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  1. Roberson Poppy Oil

    Roberson Poppy Oil

    Starting at: £9.40

    Poppy Oil is a slightly later addition to the artist's cabinet than Linseed Oil and Walnut Oil. It is generally used as a binder for pale colours, where the warmth of Linseed Oil is not desired. It provides a matte finish and dries very slowly, so we would not advise using it in conjunction with slow-drying pigments or in underpaintings. A paint film produced by Poppy Oil is weaker and softer than that created by Linseed Oil. This is because it contains a smaller percentage of linolenic acid than Linseed Oil; this substance imparts both strength and yellowness to an oil.  

    Although some of these properties can be perceived as drawbacks, paints made with Poppy Oil generally obtain a "short" or buttery texture without the addition of waxes or other additives, which can be an advantage for certain colours that produce poor consistencies in Linseed oil alone. Sometimes, the addition of a small quantity of Poppy Oil when grinding a tricky or "stringy" pigment in Cold Pressed Linseed Oil can introduce some of benefits of Poppy Oil, without transmitting its negative characteristics.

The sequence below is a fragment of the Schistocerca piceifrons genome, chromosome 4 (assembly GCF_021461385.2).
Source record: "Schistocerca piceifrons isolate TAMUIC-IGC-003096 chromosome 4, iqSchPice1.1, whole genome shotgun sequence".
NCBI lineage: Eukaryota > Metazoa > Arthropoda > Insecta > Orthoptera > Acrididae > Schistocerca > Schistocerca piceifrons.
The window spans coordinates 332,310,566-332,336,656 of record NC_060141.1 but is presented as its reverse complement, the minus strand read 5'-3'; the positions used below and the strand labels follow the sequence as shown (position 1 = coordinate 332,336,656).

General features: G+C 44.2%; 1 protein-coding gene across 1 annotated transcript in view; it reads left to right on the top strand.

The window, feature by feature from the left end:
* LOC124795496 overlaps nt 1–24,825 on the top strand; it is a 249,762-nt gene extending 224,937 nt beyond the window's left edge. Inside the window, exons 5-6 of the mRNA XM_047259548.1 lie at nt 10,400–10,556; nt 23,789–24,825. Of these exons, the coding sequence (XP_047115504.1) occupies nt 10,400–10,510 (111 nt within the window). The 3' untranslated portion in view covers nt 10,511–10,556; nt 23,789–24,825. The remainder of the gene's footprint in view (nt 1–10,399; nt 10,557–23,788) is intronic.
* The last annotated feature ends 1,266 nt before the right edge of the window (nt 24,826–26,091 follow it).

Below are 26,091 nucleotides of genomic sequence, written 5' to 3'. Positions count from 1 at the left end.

Paints made with Poppy Oil are particularly suited to "alla prima" working methods, where paint is applied spontaneously. When working in successive layers, Poppy Oil would only be appropriate for the final stages of a painting.

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  2. Roberson Safflower Oil

    Roberson Safflower Oil

    Starting at: £6.80

    Safflower Oil is light-coloured, making it suitable for grinding pale pigments. It is still sometimes used as a binder for commercially available paints, although due to its very slow drying time it is best reserved for the final layers of a painting. Compared to Linseed oil, Safflower Oil will give a matte finish.

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